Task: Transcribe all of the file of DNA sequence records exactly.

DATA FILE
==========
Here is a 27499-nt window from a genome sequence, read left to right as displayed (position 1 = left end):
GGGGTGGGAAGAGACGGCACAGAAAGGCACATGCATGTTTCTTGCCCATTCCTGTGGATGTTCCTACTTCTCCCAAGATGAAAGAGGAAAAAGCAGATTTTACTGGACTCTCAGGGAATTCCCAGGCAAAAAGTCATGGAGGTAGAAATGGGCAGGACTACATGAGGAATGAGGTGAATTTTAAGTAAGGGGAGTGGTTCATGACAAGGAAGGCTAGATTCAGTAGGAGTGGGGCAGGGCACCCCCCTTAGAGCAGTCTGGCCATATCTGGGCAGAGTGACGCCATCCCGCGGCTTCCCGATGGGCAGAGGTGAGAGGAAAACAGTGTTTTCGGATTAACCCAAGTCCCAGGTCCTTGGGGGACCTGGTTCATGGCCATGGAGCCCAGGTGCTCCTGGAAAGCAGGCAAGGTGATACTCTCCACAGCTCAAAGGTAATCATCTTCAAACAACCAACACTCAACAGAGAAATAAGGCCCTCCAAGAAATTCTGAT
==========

Here is a 27499-nt window from a genome sequence, read left to right as displayed (position 1 = left end):
GGGGTGGGAAGAGACGGCACAGAAAGGCACATGCATGTTTCTTGCCCATTCCTGTGGATGTTCCTACTTCTCCCAAGATGAAAGAGGAAAAAGCAGATTTTACTGGACTCTCAGGGAATTCCCAGGCAAAAAGTCATGGAGGTAGAAATGGGCAGGACTACATGAGGAATGAGGTGAATTTTAAGTAAGGGGAGTGGTTCATGACAAGGAAGGCTAGATTCAGTAGGAGTGGGGCAGGGCACCCCCCTTAGAGCAGTCTGGCCATATCTGGGCAGAGTGACGCCATCCCGCGGCTTCCCGATGGGCAGAGGTGAGAGGAAAACAGTGTTTTCGGATTAACCCAAGTCCCAGGTCCTTGGGGGACCTGGTTCATGGCCATGGAGCCCAGGTGCTCCTGGAAAGCAGGCAAGGTGATACTCTCCACAGCTCAAAGGTAATCATCTTCAAACAACCAACACTCAACAGAGAAATAAGGCCCTCCAAGAAATTCTGAT